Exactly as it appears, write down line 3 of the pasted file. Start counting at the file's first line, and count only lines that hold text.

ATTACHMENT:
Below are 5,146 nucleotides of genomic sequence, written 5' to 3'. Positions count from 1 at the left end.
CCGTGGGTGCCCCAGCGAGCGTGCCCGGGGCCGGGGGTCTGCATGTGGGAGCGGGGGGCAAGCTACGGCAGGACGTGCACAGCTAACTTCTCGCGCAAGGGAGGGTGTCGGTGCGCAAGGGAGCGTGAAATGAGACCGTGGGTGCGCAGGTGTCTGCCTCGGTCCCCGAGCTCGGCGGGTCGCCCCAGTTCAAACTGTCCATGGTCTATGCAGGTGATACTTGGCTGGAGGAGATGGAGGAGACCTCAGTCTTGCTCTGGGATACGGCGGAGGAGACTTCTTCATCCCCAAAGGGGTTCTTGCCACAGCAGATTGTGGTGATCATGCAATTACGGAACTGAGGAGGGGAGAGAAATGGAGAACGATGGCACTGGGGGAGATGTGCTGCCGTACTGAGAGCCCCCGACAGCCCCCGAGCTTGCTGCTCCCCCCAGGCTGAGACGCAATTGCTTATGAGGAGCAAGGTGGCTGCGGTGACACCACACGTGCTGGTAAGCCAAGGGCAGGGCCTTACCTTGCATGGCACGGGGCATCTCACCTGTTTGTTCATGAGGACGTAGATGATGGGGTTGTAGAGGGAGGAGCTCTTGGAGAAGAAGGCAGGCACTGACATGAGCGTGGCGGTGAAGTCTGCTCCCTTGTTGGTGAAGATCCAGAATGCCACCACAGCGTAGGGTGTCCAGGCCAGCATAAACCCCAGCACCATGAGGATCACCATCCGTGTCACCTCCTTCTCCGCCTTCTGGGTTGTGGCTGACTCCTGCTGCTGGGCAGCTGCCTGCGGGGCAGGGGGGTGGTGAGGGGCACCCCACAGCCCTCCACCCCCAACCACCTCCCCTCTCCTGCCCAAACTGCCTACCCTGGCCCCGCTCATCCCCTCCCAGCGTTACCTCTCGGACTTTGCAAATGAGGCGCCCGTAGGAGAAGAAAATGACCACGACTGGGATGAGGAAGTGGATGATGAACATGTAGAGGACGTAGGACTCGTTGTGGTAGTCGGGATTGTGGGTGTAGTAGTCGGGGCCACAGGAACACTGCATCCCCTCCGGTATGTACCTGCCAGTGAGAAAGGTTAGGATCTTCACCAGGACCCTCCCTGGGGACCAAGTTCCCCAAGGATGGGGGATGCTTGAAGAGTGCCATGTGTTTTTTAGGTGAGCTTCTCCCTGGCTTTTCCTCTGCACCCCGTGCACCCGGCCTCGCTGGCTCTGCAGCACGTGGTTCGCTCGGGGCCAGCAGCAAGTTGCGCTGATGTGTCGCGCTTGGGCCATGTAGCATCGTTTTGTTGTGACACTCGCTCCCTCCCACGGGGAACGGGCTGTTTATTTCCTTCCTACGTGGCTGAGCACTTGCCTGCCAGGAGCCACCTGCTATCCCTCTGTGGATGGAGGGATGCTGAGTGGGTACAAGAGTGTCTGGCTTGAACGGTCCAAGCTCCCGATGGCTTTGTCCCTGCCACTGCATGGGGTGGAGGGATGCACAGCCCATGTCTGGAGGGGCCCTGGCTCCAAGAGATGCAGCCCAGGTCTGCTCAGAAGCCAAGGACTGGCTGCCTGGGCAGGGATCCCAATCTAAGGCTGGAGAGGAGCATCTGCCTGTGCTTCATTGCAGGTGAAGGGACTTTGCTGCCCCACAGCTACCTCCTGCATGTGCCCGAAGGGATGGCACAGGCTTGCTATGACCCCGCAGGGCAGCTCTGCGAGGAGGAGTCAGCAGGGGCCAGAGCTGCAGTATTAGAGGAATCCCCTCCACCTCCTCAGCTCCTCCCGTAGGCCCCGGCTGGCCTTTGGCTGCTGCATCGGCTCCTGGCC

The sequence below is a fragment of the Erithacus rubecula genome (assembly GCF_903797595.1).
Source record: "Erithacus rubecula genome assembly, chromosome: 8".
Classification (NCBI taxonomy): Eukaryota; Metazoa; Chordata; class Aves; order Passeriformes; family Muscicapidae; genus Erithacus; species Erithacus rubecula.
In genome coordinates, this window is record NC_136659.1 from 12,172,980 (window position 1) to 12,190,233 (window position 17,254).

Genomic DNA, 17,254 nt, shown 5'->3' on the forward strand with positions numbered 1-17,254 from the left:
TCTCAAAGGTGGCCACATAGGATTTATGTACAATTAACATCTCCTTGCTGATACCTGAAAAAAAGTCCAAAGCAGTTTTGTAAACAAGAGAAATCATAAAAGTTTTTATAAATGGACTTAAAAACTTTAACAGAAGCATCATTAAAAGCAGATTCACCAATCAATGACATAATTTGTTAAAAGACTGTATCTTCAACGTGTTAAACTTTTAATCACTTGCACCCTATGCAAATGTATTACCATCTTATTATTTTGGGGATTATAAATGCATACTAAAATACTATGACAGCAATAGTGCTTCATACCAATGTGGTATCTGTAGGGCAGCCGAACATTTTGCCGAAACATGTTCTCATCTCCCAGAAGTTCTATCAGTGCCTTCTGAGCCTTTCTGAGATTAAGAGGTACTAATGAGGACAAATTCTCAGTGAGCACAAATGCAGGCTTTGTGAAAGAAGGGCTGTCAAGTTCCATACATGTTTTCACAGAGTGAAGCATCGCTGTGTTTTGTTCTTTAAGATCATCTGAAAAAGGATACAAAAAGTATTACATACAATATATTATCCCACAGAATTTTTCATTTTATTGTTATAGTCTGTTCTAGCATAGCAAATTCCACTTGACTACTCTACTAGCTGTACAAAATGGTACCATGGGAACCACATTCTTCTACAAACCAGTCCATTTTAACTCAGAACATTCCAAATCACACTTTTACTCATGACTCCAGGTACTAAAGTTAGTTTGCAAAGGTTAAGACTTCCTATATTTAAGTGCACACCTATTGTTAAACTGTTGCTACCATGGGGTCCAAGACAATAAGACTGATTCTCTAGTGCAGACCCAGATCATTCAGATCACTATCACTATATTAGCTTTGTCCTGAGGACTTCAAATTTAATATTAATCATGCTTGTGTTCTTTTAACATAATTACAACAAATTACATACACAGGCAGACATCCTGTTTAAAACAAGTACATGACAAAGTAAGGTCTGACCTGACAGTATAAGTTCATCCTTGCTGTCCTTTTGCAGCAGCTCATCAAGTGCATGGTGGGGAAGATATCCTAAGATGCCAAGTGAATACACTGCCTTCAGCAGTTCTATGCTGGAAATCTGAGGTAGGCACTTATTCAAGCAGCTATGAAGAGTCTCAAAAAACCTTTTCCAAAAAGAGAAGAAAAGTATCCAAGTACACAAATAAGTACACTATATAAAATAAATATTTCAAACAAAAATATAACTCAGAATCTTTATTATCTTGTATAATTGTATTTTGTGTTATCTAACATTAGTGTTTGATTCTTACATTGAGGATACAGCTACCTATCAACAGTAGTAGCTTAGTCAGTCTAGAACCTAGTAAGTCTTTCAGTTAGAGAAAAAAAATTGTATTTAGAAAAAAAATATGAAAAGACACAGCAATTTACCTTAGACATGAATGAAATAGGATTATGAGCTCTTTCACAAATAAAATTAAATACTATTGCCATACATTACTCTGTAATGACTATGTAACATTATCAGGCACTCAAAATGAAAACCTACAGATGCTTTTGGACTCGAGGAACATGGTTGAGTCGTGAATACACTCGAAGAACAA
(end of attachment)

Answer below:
The sequence below is a fragment of the Erithacus rubecula genome (assembly GCF_903797595.1).